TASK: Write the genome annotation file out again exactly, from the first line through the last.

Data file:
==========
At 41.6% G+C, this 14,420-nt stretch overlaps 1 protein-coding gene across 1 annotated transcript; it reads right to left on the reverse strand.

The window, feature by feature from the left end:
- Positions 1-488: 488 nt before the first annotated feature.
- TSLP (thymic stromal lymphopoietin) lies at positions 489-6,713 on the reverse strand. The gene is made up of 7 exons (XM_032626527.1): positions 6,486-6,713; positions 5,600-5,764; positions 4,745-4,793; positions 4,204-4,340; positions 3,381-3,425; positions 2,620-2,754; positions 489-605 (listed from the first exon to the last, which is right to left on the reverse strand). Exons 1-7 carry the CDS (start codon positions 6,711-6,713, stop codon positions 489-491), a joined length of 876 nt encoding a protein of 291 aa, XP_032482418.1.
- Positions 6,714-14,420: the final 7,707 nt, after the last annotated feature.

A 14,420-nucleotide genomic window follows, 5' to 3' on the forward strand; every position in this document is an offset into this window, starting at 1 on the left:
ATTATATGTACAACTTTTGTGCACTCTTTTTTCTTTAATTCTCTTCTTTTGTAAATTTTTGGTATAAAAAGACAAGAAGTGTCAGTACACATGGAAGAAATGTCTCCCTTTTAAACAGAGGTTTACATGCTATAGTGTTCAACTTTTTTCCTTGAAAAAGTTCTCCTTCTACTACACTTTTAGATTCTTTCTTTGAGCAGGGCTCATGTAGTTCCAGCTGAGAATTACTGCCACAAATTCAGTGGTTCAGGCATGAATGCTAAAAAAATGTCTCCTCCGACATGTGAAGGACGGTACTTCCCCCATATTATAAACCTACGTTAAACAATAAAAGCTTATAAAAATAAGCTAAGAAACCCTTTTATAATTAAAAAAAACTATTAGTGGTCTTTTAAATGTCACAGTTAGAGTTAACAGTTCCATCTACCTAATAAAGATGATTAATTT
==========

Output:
At 41.6% G+C, this 14,420-nt stretch overlaps 1 protein-coding gene across 1 annotated transcript; it reads right to left on the reverse strand.

The window, feature by feature from the left end:
- Positions 1-488: 488 nt before the first annotated feature.
- TSLP (thymic stromal lymphopoietin) lies at positions 489-6,713 on the reverse strand. The gene is made up of 7 exons (XM_032626527.1): positions 6,486-6,713; positions 5,600-5,764; positions 4,745-4,793; positions 4,204-4,340; positions 3,381-3,425; positions 2,620-2,754; positions 489-605 (listed from the first exon to the last, which is right to left on the reverse strand). Exons 1-7 carry the CDS (start codon positions 6,711-6,713, stop codon positions 489-491), a joined length of 876 nt encoding a protein of 291 aa, XP_032482418.1.
- Positions 6,714-14,420: the final 7,707 nt, after the last annotated feature.

A 14,420-nucleotide genomic window follows, 5' to 3' on the forward strand; every position in this document is an offset into this window, starting at 1 on the left:
ATTATATGTACAACTTTTGTGCACTCTTTTTTCTTTAATTCTCTTCTTTTGTAAATTTTTGGTATAAAAAGACAAGAAGTGTCAGTACACATGGAAGAAATGTCTCCCTTTTAAACAGAGGTTTACATGCTATAGTGTTCAACTTTTTTCCTTGAAAAAGTTCTCCTTCTACTACACTTTTAGATTCTTTCTTTGAGCAGGGCTCATGTAGTTCCAGCTGAGAATTACTGCCACAAATTCAGTGGTTCAGGCATGAATGCTAAAAAAATGTCTCCTCCGACATGTGAAGGACGGTACTTCCCCCATATTATAAACCTACGTTAAACAATAAAAGCTTATAAAAATAAGCTAAGAAACCCTTTTATAATTAAAAAAAACTATTAGTGGTCTTTTAAATGTCACAGTTAGAGTTAACAGTTCCATCTACCTAATAAAGATGATTAATTT